If current legislation passes through the Colorado Senate, public universities will be required to have a specific policy in place to respond to cases of sexual assault.
Although this legislation is new to the state, its requirements are not new to Colorado State University.
The bill, called the Campus Sexual Assault Victim Medical Care Bill or House Bill 15-1220, requires two things: that the university post information on its website about where one may receive a sexual assault medical forensic examination, and that the university “have a sexual assault training and response policy that includes training for staff, referral to victim advocates and transportation, or assistance in transportation, to the facility.”
If the bill is passed, each public university in Colorado must enter into an agreement with a local medical examiner who is able to provide sexual assault-related medical care. CSU partners with the Medical Center of the Rockies and provides transportation to its location, among other services.
“The only thing that I believe would change for us is possibly formalizing the agreement with the medical provider … but all of the basic provisions are in place,” said Dwight Burke, CSU director of support and safety assessment.
The bill will also provide funding “to increase the availability of sexual assault medical forensic examination programs in communities with an institution.” Its language specifies that it was created because of the high risk of sexual assault for college-age students.
There has been an increased focus on sexual assault policies in higher education, according to Burke, that has resulted in legislation trying to address its from a variety of angles.
“The advantage of something like this could be for outlying areas or smaller campuses, to help to make sure that those procedures and policies are fully in place. For us in particular at CSU, I think it’s in pretty full effect,” Burke said. “Having clear availability (of resources) and guidance on sexual assault, I think is a good thing.”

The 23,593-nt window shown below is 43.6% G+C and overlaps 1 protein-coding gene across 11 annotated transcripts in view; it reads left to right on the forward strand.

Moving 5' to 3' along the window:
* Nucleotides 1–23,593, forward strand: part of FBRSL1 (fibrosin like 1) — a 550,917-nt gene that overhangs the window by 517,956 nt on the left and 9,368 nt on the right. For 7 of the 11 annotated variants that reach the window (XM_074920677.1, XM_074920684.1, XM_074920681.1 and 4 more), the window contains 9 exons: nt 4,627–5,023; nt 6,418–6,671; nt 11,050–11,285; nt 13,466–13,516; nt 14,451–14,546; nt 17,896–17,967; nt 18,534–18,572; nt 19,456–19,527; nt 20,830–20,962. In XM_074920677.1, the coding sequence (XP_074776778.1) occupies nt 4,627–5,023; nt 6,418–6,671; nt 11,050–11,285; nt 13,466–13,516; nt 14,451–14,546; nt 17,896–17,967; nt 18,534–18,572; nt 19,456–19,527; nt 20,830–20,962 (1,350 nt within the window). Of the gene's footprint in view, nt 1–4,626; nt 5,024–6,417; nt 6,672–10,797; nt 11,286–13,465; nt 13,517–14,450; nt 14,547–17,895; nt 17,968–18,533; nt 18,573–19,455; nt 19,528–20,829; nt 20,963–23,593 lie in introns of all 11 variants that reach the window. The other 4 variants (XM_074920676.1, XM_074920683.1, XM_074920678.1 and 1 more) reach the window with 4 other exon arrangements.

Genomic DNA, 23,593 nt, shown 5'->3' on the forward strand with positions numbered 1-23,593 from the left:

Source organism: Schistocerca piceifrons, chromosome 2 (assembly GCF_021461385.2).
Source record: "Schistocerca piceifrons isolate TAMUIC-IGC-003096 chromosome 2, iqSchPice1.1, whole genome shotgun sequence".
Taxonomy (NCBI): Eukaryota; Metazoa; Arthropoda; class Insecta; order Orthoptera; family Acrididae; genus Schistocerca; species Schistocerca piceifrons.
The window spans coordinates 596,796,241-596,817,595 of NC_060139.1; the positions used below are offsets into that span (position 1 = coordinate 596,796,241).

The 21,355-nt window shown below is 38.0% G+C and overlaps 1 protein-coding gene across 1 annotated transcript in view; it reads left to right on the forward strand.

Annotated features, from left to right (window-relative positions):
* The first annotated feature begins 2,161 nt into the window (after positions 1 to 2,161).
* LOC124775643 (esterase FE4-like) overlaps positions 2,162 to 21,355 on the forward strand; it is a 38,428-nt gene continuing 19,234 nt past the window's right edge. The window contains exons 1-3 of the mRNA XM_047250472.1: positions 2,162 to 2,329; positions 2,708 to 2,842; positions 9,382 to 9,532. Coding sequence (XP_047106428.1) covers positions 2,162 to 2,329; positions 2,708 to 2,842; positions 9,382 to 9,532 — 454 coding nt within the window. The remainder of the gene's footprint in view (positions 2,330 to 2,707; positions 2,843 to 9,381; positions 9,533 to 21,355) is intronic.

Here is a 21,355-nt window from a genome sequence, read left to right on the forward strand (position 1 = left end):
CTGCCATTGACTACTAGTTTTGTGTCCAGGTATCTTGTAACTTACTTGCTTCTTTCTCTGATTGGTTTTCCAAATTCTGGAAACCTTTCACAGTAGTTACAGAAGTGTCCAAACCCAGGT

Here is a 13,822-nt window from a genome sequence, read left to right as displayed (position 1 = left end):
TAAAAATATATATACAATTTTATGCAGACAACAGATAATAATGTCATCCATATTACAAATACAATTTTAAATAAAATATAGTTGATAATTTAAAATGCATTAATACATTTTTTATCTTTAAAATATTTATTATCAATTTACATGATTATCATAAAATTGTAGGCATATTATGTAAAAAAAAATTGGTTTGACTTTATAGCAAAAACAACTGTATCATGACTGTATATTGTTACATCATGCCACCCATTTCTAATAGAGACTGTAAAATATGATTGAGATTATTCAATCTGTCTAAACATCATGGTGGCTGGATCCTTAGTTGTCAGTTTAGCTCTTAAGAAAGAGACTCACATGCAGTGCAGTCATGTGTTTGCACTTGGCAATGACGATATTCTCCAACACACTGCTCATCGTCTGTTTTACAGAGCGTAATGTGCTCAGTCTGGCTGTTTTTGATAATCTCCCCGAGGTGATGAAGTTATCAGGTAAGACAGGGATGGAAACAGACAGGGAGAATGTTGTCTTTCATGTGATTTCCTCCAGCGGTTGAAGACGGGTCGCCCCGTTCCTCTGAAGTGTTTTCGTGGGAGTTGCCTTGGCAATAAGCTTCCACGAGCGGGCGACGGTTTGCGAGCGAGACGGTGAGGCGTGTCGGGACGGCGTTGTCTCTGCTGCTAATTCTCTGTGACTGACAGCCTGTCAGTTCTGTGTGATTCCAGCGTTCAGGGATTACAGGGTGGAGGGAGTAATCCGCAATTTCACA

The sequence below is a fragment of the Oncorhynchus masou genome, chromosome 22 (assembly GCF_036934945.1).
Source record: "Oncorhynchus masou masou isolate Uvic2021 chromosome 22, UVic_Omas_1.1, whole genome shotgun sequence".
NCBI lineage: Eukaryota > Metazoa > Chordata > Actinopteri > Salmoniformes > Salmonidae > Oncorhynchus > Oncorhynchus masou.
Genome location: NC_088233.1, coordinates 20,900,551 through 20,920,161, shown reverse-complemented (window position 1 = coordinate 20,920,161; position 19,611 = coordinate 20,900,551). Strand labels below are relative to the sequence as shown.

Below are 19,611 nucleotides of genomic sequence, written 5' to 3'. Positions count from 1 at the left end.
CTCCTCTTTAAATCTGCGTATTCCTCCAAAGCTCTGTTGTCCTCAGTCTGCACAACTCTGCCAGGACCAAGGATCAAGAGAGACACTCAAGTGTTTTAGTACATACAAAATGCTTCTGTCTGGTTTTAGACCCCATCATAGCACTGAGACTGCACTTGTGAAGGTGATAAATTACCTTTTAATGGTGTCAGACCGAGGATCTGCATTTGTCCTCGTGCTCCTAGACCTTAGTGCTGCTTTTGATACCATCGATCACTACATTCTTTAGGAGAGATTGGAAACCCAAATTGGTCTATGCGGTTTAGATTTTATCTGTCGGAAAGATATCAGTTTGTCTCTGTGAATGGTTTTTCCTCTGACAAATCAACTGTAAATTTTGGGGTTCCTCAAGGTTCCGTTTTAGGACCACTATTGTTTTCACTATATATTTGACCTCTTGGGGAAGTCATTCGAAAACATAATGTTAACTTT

Several criticisms of this bill and of how universities handle sexual assault reports are unfounded, according to Women and Gender Advocacy Center Director Kathy Sisneros — for example, it can be beneficial that universities are not required to preform these tests on their own campuses.
“That’s a myth — ‘What do you mean? You’re failing our students because you don’t have (sexual assault medical forensic examinations) right here on campus’?” Sisneros said. “That’s actually not really what (students) are wanting. The understanding of trauma, and the understanding of student needs matters. Students actually don’t want this exam on their own campus. The anonymity behind it, and the trauma and the stress behind it — they actually want a little distance from their campus community.”
Although WGAC is in support of this bill, according to Sisneros, physical examinations after an assault on a college campus are often not the most important response. The tests done by a sexual assault nurse examiner are most effective for a stranger assault, which is uncommon among college students.
House Bill 15-1220 was introduced to the Colorado Senate April 8, and assigned to the education committee. It must pass through Senate before it can be signed into a law.
Collegian Reporter Ellie Mulder can be reached at firstname.lastname@example.org or on twitter @lemarie.